nep-cbe New Economics Papers
on Cognitive and Behavioural Economics
Issue of 2007‒03‒10
eighteen papers chosen by
Marco Novarese
University of the Piemonte Orientale

  1. Sustaining cooperation in trust games By Rigdon, Mary; McCabe, Kevin; Smith, Vernon
  2. Trust and reciprocity in incentive contracting By Rigdon, Mary
  3. Efficiency in the Trust Game: an Experimental Study of Preplay Contracting By Juergen Bracht; Nick Feltovich
  4. Selfish in the End?:An Investigation of Consistency and Stability of individual Behavior By Brosig, Jeannette; Riechmann, Thomas; Weimann, Joachim
  5. Dynamic Models of Segregation in Small-World Networks By Giorgio Fagiolo; Marco Valente; Nicolaas J. Vriend
  6. How do coalitions get built - Evidence from an extensive form coalition game with renegotiation & externalities By Gary E Bolton; Jeannette Brosig
  7. The waning and restoration of social norms: a formal model of the dynamics of norm compliance and norm violation By Paul T. de Beer; Robert H.J. Mosch
  8. ROUTINE AS DEVIATION By Cunha, Joao Vieira da; Cunha, Miguel Pina e; Chia, Robert
  9. Determinants of linear judgment: A meta-analysis of lens model studies By Natalia Karelaia; Robin Hogarth
  10. The Relationship Between Risk Attitudes and Heuristics in Search Tasks: A Laboratory Experiment By Schunk, Daniel; Winter, Joachim
  11. Agency and Anxiety By Michael T. Rauh; Giulio Seccia
  12. Direct Evidence on Risk Attitudes and Migration By David A. Jaeger; Holger Bonin; Thomas Dohmen; Armin Falk; David Huffman; Uwe Sunde
  13. Organisational Structure, Communication and Group Ethics By Matthew Ellman; Paul Pezanis-Christou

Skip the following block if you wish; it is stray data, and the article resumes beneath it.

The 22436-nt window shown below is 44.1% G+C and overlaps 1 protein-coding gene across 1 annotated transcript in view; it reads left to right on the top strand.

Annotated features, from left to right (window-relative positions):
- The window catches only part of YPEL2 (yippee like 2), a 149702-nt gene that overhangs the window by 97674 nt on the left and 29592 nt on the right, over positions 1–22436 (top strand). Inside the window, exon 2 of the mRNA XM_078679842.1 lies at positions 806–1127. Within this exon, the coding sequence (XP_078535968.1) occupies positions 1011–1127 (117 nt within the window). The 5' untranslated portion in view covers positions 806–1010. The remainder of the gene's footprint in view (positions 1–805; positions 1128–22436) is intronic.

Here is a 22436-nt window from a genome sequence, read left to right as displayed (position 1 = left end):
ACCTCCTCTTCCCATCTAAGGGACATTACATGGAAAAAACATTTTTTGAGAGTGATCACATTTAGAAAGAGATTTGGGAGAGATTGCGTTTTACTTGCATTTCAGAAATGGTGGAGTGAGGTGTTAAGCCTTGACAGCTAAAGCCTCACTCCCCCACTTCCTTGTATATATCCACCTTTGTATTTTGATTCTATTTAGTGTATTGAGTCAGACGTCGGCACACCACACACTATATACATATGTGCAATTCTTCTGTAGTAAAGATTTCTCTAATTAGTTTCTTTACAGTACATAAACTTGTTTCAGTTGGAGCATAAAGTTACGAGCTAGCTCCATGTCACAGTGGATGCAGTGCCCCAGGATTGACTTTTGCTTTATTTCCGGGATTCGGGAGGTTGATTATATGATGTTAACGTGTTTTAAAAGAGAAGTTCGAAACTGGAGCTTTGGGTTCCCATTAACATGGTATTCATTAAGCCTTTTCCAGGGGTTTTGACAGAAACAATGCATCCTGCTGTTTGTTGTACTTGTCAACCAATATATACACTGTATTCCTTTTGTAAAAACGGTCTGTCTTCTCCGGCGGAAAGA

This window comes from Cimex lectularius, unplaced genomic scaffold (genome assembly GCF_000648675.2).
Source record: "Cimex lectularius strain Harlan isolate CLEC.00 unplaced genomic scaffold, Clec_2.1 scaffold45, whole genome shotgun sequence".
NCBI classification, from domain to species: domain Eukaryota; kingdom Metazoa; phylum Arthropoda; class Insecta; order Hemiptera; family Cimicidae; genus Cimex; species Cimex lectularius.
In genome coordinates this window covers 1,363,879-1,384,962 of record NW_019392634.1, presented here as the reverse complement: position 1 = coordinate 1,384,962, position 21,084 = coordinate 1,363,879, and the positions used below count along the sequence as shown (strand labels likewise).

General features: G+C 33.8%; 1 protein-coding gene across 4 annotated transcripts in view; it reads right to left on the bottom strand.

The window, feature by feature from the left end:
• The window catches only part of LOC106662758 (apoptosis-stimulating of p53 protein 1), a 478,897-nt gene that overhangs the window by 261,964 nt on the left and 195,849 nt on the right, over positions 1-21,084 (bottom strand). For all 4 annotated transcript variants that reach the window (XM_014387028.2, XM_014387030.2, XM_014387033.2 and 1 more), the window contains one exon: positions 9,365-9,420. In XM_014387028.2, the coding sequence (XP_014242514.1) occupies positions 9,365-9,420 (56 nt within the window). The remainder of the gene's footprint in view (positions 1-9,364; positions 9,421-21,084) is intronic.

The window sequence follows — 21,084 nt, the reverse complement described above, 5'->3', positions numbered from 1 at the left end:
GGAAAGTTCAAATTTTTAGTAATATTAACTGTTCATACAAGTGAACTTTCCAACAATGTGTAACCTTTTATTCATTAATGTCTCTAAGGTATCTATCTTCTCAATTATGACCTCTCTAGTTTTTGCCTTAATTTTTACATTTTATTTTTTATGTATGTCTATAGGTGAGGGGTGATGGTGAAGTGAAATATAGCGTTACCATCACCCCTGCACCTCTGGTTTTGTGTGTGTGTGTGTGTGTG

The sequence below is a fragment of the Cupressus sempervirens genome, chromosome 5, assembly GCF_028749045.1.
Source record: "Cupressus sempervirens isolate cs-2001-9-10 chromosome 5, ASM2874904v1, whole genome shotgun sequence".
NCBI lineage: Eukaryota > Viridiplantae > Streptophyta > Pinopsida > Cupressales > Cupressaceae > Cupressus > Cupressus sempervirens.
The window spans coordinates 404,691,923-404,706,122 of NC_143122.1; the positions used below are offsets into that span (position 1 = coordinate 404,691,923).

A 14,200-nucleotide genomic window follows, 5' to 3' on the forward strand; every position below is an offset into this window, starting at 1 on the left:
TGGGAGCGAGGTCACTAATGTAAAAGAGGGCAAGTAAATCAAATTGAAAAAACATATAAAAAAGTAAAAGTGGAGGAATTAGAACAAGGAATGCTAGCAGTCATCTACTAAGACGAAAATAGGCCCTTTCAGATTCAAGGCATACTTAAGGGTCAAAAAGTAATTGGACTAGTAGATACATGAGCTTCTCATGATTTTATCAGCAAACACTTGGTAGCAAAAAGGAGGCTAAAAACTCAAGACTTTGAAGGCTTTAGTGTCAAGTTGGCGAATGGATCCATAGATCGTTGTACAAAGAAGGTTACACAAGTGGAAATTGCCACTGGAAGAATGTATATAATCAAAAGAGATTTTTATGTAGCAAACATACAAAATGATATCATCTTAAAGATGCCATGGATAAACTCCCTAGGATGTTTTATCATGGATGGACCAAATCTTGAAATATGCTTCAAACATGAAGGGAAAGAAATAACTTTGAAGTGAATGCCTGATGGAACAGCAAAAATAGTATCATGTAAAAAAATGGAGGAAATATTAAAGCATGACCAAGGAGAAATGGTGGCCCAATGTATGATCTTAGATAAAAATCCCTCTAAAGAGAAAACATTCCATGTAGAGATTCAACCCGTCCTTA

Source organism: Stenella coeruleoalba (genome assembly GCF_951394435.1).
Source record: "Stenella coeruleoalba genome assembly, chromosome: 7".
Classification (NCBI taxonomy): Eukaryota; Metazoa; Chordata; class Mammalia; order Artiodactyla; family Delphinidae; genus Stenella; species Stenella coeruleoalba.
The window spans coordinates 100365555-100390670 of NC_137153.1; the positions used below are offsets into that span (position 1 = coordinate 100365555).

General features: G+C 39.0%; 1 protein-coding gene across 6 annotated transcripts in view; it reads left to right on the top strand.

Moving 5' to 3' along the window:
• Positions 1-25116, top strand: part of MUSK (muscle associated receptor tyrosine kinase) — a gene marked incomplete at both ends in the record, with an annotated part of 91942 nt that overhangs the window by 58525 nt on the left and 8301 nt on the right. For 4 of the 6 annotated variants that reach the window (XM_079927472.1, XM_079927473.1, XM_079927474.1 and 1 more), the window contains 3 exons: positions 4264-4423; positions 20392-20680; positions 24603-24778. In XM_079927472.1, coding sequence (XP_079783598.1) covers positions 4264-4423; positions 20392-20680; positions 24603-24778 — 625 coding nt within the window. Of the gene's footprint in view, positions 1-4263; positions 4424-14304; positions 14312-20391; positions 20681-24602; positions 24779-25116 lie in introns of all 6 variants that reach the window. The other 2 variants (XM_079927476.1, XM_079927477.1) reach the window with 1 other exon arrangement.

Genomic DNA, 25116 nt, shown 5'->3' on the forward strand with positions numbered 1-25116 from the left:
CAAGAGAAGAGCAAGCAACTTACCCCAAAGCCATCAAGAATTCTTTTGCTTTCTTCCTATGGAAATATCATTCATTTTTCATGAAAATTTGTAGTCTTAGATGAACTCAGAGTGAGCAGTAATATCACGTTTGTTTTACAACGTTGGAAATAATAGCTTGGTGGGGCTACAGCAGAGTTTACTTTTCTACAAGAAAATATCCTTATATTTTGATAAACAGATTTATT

14. What risks do people perceive in everyday life? A perspective gained from the experience sampling method (ESM) By Robin Hogarth; Mariona Portell; Anna Cuxart
  15. How Do Consumers Make Choices? A Summary of Evidence from Marketing and Psychology By Babutsidze, Zakaria
  16. Coordination of Expectations in Asset Pricing Experiments By Cars Hommes; Joep Sonnemans; Jan Tuinstra; Henk van de Velden
  17. The biased balance: observation, formalism and interpretation of a dissymmetric measuring device By Marc Le Menestrel
  18. Individual Well-Being in a Dynamic Perspective By Conchita D’Ambrosio; Joachim R. Frick

  1. By: Rigdon, Mary; McCabe, Kevin; Smith, Vernon
    Abstract: It is well-known in evolutionary game theory that population clustering in Prisoner's Dilemma games allows some cooperative strategies to invade populations of stable defecting strategies. We adapt this idea of population clustering to a two-person trust game. Without knowing it, players are typed based on their recent track record as to whether or not they are trusting (Players 1) and whether or not they are trustworthy (Players 2). They are then paired according to those types: trustors with trustworthy types, and similarly non-trustors with untrustworthy types. In the control comparisons, Players 1 are randomly repaired with Players 2 without regard to type. We ask: are there natural tendencies for people to cooperate more frequently in environments in which they experience more cooperation in comparison with controls?
    Keywords: exchange; trust; reciprocity; cooperation; clustering; bargaining; experimental economics
    JEL: D02 D0
    Date: 2001–08
  2. By: Rigdon, Mary